Restored 1985 Pickup is Proof that Toyota Trucks Don’t Die

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After being off the road for 10 years, Xtra Cab Pickup has a new lease on life.

There are certain products that were made to be disposable: cameras for wedding reception guests, fast food wrappers, contact lenses, etc. Toyota trucks were not. Just look at this 1985 Pickup. Even though it sat dormant for 10 years, it never died. Thanks to Greg’s Restorations, it’s more alive than ever.

The Campbell family has owned the truck since it was brand new. They bought it at a special time in Toyota history. According to Greg Ward (the Greg in Greg’s Restorations), the 1985 is a “one-year-only truck” because it has both a solid front axle and a 22RE 2.4-liter four-cylinder engine with fuel injection. Over the next two-plus decades, the Campbells racked up 286,000 miles on the odometer.

yotatech.com 1985 Toyota Pickup Restoration

The Campbells eventually stopped driving it and left it sitting for 10 years. It was neglected, but not forgotten. As Ward puts it, the Campbells “couldn’t get rid of it just because … it’s part of their family.” The Campbell kids eventually convinced their father Gerald to do something with the old family truckster and he decided to trailer it all the way from his home in Louisiana to Greg’s Restorations in Massachusetts.

yotatech.com 1985 Toyota Pickup Restoration

Over the course of a year, Greg and his team completely ripped apart, refreshed, and frame-off restored the truck. They handled the frame, bodywork, suspension, axles and five-speed manual gearbox, but had other experts restore the blue cloth interior and 22RE engine.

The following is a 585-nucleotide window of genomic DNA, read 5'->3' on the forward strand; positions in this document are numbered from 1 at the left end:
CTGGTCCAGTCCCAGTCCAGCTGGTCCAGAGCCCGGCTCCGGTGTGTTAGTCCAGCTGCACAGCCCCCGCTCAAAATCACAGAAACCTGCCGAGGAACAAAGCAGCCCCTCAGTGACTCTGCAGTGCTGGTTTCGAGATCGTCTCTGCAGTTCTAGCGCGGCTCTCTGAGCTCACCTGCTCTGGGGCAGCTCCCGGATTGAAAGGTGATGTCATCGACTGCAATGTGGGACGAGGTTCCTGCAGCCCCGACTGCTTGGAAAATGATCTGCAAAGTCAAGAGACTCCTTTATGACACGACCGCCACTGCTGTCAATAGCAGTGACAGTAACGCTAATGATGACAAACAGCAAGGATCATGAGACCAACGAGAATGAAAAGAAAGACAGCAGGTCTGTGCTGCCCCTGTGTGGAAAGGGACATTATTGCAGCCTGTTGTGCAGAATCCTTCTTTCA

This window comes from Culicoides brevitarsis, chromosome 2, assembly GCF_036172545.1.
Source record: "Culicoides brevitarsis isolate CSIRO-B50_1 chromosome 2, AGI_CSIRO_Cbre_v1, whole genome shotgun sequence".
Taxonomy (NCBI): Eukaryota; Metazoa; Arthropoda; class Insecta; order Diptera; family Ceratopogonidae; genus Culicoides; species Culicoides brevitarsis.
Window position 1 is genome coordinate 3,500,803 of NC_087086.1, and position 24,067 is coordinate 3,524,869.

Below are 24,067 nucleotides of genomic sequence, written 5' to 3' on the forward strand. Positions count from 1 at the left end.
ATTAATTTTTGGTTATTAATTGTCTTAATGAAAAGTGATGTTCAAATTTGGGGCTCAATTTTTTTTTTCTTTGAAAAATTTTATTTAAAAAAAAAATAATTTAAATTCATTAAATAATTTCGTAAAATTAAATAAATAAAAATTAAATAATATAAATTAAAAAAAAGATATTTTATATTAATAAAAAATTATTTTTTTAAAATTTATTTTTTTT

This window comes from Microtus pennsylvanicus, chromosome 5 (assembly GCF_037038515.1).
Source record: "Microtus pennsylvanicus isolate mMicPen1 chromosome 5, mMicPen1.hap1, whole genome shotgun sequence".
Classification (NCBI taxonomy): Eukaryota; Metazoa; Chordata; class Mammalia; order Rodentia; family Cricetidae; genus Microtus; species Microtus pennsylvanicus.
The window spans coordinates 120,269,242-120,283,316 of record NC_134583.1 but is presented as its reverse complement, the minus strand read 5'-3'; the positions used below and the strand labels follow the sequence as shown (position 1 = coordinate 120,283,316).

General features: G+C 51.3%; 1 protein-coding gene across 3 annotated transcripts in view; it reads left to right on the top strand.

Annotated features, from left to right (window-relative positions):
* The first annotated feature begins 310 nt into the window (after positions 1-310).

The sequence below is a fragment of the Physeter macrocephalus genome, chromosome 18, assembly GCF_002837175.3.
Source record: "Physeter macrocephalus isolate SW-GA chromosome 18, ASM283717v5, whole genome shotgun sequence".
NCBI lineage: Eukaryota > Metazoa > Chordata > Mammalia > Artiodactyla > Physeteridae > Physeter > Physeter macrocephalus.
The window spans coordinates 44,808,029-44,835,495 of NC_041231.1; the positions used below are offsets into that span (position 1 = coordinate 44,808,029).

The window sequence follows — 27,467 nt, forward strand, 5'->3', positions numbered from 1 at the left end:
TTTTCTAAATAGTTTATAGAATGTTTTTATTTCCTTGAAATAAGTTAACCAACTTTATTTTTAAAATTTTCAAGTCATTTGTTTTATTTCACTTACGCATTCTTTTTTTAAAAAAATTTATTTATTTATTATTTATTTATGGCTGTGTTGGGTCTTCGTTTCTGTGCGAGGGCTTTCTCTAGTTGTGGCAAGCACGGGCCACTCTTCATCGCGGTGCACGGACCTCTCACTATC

yotatech.com 1985 Toyota Pickup Restoration

Some parts of the restoration required looking into long forgotten records. Jeremy Pontbriand of Greg’s Restorations says, “I even had to look into old trouble service bulletins from the early ’90s to address things that this truck never saw at the dealership.”

yotatech.com 1985 Toyota Pickup Restoration

Greg’s crew added fresh decals as well as a few modern touches, including a mild lift, new wheels, BFGoodrich All-Terrain tires, and a Smittybilt rear bumper. They may not be factory correct, but they look great and help prepare the Pickup for more decades of Campbell family adventures.

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Derek Shiekhi's father raised him on cars. As a boy, Derek accompanied his dad as he bought classics such as post-WWII GM trucks and early Ford Mustang convertibles.

After loving cars for years and getting a bachelor's degree in Business Management, Derek decided to get an associate degree in journalism. His networking put him in contact with the editor of the Austin-American Statesman newspaper, who hired him to write freelance about automotive culture and events in Austin, Texas in 2013. One particular story led to him getting a certificate for learning the foundations of road racing.

While watching TV with his parents one fateful evening, he saw a commercial that changed his life. In it, Jeep touted the Wrangler as the Texas Auto Writers Association's "SUV of Texas." Derek knew he had to join the organization if he was going to advance as an automotive writer. He joined the Texas Auto Writers Association (TAWA) in 2014 and was fortunate to meet several nice people who connected him to the representatives of several automakers and the people who could give him access to press vehicles (the first one he ever got the keys to was a Lexus LX 570). He's now a regular at TAWA's two main events: the Texas Auto Roundup in the spring and the Texas Truck Rodeo in the fall.

Over the past several years, Derek has learned how to drive off-road in various four-wheel-drive SUVs (he even camped out for two nights in a Land Rover), and driven around various tracks in hot hatches, muscle cars, and exotics. Several of his pieces, including his article about the 2015 Ford F-150 being crowned TAWA's 2014 "Truck of Texas" and his review of the Alfa Romeo 4C Spider, have won awards in TAWA's annual Excellence in Craft Competition. Last year, his JK Forum profile of Wagonmaster, a business that restores Jeep Wagoneers, won prizes in TAWA’s signature writing contest and its pickup- and SUV-focused Texas Truck Invitational.

In addition to writing for a variety of Internet Brands sites, including JK Forum and Ford Truck Enthusiasts, Derek also contributes to other outlets. He started There Will Be Cars on Instagram, Facebook, and YouTube to get even more automotive content out to fellow enthusiasts.

He can be reached at [email protected]

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